I do agree with what many have written here as to why Breivik who is shown with a freemason apron is not laballed en extremist freemason.The symbols he uses and all the rhetoric is an indication that he has knowledge of the Masonic agenda."Ordo ab chaos" = if you want to bring about change,you need to create such a state of fear and disorder (chaos) like what he did.Take a look at revolutions in history: so many innocents were killed by those monsters hidden behind those secret societies.It is time to understand that the secret societies are to blame here,and not christendom.A real Christian (not the Catholic type of christians that killed so many during the inquisition) won't kill innocent people as christianity is all about love: love God above all and your neighbor as yourself.

    July 25, 2011 at 3:58 pm |
    • sonas76

      What about all the Irish Catholics that were killed by the English Protestants during the rein of Cromwell, or don't they count?

      July 25, 2011 at 4:01 pm |
    • sxt173

      And the Crusades were just make believe love spreading missions and the civil war in Bosnia Herzegovina were the Christians way of showing brotherly love... Please don't be naive. Religion is used by these madmen as a political tool and changed over centuries to meet their current needs. This applies to ALL religions.

      July 25, 2011 at 4:20 pm |
    • sonas76

      My own former church (Lutheran) issued an apology a few years back for all the Lutheran's that WILLINGLY took part in the mass-murder that was WWII. They admitted to great wrong-doing instead of saying, "Well, these people weren't REAL Christians and Lutheran's.", which they easily could have done. To say that REAL Christians are incapable of evil is nothing but a lie.

      July 25, 2011 at 4:27 pm |
  12. sonas76

    What scares me is this man will be lionized by certain individuals like Timothy McVeigh and Joe Stack. Terrorism is terrorism, no matter what banner you fly it under.

    July 25, 2011 at 3:56 pm |
    • sxt173

      Here here! I 100% fully agree!

      July 25, 2011 at 4:21 pm |
  13. dtrix

    Just because someone acts violently and tries to legitimize it by claiming adherence to a particular religion does not make that religion a violent religion. One could engage in terrorism, and claim to be Amish, but that does not make the Amish a violent religion. In other words, one can act violently in spite of what a religion teaches even if the perpetrator is a member. The key is to watch how members of the religious community respond. Does the religious community with which he/she associates condemn or condone the violence. That's the key. If that community does not come out and denounce the violence, then they tacitly condone it. Notice how some religious communities do not condemn the violent terrorist acts of the radicals from their midst. Hmmm . . . now that makes you wonder if they are secretly encouraged by the community.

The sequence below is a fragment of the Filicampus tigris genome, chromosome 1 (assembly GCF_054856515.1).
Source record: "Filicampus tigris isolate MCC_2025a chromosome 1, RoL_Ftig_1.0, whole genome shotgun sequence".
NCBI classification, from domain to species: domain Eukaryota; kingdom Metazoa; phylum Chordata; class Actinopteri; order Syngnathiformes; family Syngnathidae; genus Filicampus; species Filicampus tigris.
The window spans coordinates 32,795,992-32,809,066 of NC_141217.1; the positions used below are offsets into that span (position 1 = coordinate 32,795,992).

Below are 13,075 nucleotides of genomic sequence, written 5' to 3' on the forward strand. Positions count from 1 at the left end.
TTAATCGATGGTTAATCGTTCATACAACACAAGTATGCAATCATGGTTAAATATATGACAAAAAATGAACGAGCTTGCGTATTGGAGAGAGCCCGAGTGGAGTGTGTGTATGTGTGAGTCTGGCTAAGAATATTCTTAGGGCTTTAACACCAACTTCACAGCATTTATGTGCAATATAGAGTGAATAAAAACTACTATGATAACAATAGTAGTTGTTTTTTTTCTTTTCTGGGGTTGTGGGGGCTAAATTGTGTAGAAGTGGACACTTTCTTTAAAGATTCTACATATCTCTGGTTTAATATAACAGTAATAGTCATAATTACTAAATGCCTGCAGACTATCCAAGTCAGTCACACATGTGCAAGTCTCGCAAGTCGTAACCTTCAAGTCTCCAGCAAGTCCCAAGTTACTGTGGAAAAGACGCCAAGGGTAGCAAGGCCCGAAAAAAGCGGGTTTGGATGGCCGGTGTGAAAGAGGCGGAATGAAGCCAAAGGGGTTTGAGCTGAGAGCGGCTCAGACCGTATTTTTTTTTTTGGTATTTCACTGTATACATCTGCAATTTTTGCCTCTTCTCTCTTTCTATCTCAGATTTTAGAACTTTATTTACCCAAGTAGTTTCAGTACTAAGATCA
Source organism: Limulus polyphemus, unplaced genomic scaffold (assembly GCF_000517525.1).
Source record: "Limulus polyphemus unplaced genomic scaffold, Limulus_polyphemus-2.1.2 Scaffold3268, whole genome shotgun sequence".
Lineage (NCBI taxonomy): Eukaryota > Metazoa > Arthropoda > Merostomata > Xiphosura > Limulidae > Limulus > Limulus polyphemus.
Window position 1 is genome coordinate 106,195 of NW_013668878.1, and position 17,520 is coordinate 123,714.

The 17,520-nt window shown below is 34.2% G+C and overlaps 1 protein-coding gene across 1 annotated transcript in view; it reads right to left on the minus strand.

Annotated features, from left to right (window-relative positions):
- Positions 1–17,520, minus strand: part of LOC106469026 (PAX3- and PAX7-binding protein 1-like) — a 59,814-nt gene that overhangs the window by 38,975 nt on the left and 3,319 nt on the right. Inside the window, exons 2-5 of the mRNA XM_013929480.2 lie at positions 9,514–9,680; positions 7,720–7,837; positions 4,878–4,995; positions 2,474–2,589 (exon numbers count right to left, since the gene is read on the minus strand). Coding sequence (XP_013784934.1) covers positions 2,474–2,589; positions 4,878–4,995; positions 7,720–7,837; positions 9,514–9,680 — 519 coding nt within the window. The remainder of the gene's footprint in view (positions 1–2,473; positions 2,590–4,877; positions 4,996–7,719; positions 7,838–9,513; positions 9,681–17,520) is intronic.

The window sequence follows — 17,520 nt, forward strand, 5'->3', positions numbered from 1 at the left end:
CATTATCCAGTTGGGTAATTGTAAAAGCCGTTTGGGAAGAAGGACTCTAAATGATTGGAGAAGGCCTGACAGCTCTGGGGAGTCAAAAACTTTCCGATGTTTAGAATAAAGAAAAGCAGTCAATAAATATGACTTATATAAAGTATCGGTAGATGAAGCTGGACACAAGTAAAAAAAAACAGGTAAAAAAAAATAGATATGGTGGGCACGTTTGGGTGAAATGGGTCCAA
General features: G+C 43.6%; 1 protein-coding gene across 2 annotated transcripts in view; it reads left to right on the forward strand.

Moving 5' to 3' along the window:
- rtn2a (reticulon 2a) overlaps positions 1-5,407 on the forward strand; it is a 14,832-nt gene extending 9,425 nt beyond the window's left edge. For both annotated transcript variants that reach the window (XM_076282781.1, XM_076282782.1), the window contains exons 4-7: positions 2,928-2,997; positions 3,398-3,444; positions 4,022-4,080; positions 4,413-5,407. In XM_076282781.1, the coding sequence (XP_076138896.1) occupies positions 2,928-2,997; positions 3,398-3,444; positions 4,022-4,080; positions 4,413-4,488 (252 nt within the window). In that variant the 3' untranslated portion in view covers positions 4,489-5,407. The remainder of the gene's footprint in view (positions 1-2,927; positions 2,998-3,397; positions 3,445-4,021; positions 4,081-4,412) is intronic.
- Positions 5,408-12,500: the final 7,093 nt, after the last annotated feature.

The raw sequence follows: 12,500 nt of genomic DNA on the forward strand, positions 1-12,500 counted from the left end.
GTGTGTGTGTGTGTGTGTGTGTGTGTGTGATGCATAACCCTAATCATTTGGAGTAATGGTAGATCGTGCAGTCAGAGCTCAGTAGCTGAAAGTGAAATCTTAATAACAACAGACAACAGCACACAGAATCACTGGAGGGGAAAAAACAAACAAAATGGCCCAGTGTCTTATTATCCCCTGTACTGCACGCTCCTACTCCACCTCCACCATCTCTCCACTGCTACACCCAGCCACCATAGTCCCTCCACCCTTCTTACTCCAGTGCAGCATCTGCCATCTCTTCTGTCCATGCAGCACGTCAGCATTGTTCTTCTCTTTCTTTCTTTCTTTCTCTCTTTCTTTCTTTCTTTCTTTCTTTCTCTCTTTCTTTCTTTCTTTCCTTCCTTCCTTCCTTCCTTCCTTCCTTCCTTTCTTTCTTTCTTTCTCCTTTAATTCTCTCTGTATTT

July 25, 2011 at 3:55 pm |
  14. Carol

    The Amish are Christian fundamentalists.

    July 25, 2011 at 3:52 pm |
  15. mary jane jones

    Yes, Christain Fundamentalist is a perfect name for him. He is a right wing radical Christain fundamentalist. You guys demonized the faith of islam over the actions of a few and should be willing to do the same to the christians over this. Other wise you are just plain full of you know what.

    July 25, 2011 at 3:46 pm |
    • Cindy

      I am a Christian and I totally agree with what you said. What's good for the goose.....

      July 25, 2011 at 3:52 pm |
    • sharky

      Ok has this guy said or done anything explicitly in the name of Christ? Islamic terrorists purposely invoke Allah when committing their acts thus showing to be Islamic religious fanatics. Can you show anywhere where this guy did this acts in the name of God or Christ or say long live Christians etc etc etc?

      If you cannot see the difference then do not comment and what you do not understand.

      July 25, 2011 at 3:54 pm |
    • David Stone

      Demonized muslims over the actions of "a few"? You mean a FEW HUNDRED THOUSAND don't you? What is the world-wide number of people associated with the islamic terror groups like Al Queda, the Taliban, Gammas, Hezbollah? For sure in the tens of thousands. How many millions or even billions have changed hands funding their camps, training and exploits?

      From all that has been shown, this was ONE LONE NUT, acting on his own, claiming to be part of a faith from which no organization has claimed him, no support has come that can be shown. As a matter of fact, can you even name anything like an Al Queda from the Christian ranks? Can you name a global Christian terror organization and tell me where they have blown things up, where their training camps are?